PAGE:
Michael Bowie’s BLAST
Tuesday, July 19
Genres can sometimes limit more than they empower, especially in jazz. Max Roach mused that “jazz is a four-letter word,” and that oft-quoted phrase has become a rallying cry for a proud line of artists who spurn traditionalism in favor of fusion. Bassist Michael Bowie is one of them: His recent project, BLAST, embraces his background in jazz, but rejects any sort of purism point-blank.
In a sense, BLAST is a garage band made up of master jazz musicians. Its repertoire includes both retro pop hits and modern jazz tunes (some covers, some original), creating a listening experience that is simultaneously familiar and volatile, nostalgic and forward-thinking. The band comes hot on the heels of Siné Qua Non, Bowie’s previous genre-bending project, and represents another approach to the same mission: interpreting popular music through a jazz-informed lens.
A Maryland native, Bowie has roots in the D.C. jazz scene, yet has played around the world with legends like Isaac Hayes, Michel Camilo,, Sarah Vaughan, Joe Henderson and Abbey Lincoln. His stylistic horizons are, appropriately, as broad as the diversity of his musical collaborators. His practiced facility on his instrument allows him to move deftly and naturally from style to style, and his band—Shawn Purcell on guitar, Micah Robinson on keys and vocals, and Carroll “C.V.” Dashiell on drums—easily carries out his vision while adding its own personal flair.
From the first minute of BLAST’s late set at Blues Alley on Tuesday, July 19, it was evident that straight-ahead jazz would not be on the setlist. Bowie appeared onstage, clean white shirt with a couple of top buttons undone and suspenders loose at his sides. He evoked the style of both a jazzman and a punk rocker. “It’s gonna be really loud, so, you know… have conversations, talk, scream,” he told the crowd with a wry smile. “Just don’t throw anything at us.”The music began with a thumping quarter-note pulse from Bowie’s electric bass. The deep, guttural line moved confidently and patiently, an attitude mirrored in Bowie’s expression as he scanned the stage, inviting his bandmates to join in one by one. The sound that slowly emerged had the color of modern rock fusion, with touches of Kurt Rosenwinkel and even Jimi Hendrix. Purcell’s dense guitar harmonies soared above Bowie’s undulating bass lines. Dashiell’s precise groove sparked and popped in perfect time. But as Robinson leaned into his mic and began to wail a captivating line, the source material of this dark jam finally became clear: It was Stevie Wonder’s “You Haven’t Done Nothin’.”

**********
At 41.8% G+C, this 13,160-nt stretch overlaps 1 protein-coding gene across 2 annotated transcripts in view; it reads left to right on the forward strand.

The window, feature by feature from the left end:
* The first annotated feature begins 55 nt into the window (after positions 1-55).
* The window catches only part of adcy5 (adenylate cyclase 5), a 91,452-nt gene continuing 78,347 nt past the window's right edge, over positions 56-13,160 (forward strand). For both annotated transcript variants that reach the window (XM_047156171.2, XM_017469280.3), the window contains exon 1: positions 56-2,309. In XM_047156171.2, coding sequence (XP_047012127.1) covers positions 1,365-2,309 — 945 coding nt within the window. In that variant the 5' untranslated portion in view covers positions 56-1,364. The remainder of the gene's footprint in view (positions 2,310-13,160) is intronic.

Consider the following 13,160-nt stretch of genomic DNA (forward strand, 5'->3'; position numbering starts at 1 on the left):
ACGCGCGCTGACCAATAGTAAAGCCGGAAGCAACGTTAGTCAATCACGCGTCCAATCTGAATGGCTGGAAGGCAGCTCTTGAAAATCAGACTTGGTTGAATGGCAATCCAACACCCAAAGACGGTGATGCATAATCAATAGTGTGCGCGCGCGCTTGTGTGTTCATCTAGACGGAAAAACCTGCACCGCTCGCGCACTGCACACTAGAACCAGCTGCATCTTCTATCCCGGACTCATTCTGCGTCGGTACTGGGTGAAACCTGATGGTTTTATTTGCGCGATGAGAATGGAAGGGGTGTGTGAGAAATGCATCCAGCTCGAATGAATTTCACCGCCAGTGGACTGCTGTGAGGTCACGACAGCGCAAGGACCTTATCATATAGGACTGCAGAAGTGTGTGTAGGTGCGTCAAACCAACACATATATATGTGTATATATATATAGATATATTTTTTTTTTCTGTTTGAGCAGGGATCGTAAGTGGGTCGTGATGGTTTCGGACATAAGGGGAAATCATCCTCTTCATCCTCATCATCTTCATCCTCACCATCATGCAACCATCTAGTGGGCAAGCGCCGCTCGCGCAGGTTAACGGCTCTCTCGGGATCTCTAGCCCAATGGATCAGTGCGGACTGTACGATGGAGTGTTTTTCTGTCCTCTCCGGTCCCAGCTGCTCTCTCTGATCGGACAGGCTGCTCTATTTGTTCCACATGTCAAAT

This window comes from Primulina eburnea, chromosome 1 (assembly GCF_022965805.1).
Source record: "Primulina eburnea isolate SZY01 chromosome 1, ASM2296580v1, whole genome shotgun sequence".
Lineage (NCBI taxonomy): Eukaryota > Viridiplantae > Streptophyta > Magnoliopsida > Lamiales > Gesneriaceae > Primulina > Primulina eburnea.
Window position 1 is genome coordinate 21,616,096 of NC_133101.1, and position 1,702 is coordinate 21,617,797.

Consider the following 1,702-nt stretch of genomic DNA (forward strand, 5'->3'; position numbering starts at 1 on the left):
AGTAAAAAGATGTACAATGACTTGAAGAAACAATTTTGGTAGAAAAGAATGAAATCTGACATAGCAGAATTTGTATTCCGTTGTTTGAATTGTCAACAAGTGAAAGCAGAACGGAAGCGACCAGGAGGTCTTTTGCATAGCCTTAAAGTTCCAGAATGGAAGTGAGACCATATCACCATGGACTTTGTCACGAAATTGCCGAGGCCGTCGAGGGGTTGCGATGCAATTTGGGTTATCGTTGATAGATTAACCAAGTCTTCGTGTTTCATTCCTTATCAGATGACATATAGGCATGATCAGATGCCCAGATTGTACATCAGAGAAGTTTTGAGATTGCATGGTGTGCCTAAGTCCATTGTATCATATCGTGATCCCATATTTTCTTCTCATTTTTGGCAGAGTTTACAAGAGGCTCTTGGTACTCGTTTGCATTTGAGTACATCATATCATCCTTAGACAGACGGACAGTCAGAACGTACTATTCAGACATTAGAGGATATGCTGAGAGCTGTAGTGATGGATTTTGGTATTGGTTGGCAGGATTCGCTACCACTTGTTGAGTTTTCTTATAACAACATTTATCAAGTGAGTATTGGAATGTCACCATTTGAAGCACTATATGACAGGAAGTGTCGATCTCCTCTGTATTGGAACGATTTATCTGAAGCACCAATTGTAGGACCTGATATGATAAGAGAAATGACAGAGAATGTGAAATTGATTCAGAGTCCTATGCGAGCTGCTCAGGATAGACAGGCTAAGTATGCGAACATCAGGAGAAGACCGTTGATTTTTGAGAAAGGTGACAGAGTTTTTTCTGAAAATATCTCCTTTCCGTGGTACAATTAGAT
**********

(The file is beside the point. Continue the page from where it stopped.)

The opening number was the most radical re-imagining of the evening. Bowie’s an inventive experimenter, but he is also unafraid to play songs in the spirit of the original artist. He blazed through a hard rock cover of the Foo Fighters’ “Everlong,” and crafted an entire suite of Prince songs thick with retro synthesizers and wah-wah guitar. Special guests Christie Dashiell on vocals and Marshall Keyes on soprano saxophone, longtime collaborators and friends of Bowie, brought U2’s “Where the Streets Have No Name” to life with a somewhat re-shaped groove that nevertheless honored the band’s original harmonic choices.
Bowie’s brand of fusion takes place in the stark relief between styles, rather than their overlap. Juxtaposition can be just as powerful as combination, if only because of the way it plays games with a listener’s expectations. Pop and rock take on a new character when played by jazz musicians, before and after jazz songs, in a jazz club—and Bowie explores that transformation with ravenous curiosity.
The combination of pop music and jazz is a fine line to walk, and one that has been attempted many times in the past. Crossover projects by brilliant artists like Quincy Jones and Dirty Loops have often been riddled by excessive stylistic compromise that comes across as pandering. Bowie’s approach does suffer from some familiar drawbacks—notably, a handful of unfortunate MIDI samples, unearthed from the recesses of Robinson’s synthesizer—but his approach to fusion is refreshing, if sometimes rough around the edges. He and his bandmates are comfortable letting the music live in its home language, while infusing it with the vibrancy and richness of their jazz backgrounds, allowing smalls bits of unexpected intrigue to seep into the familiar songs. Prince’s music took on a difference sense of groove with Dashiell’s rhythmic nuance spurring it along; Bowie’s Jaco Pastorious-inspired tone on the fretless electric bass could round out any synthesizer line; and Purcell’s complex chords made the Foo Fighters rock a little bit more knottily.
At times BLAST’s sound seems unpolished, and its genre-hopping strategy can take some getting used to. But the group is notable as a stylistic laboratory, a creative experiment in what jazz musicianship can contribute to popular genres. D.C. sees a lot of strong jazz groups pass through its clubs; maybe it needs a garage band to shake things up.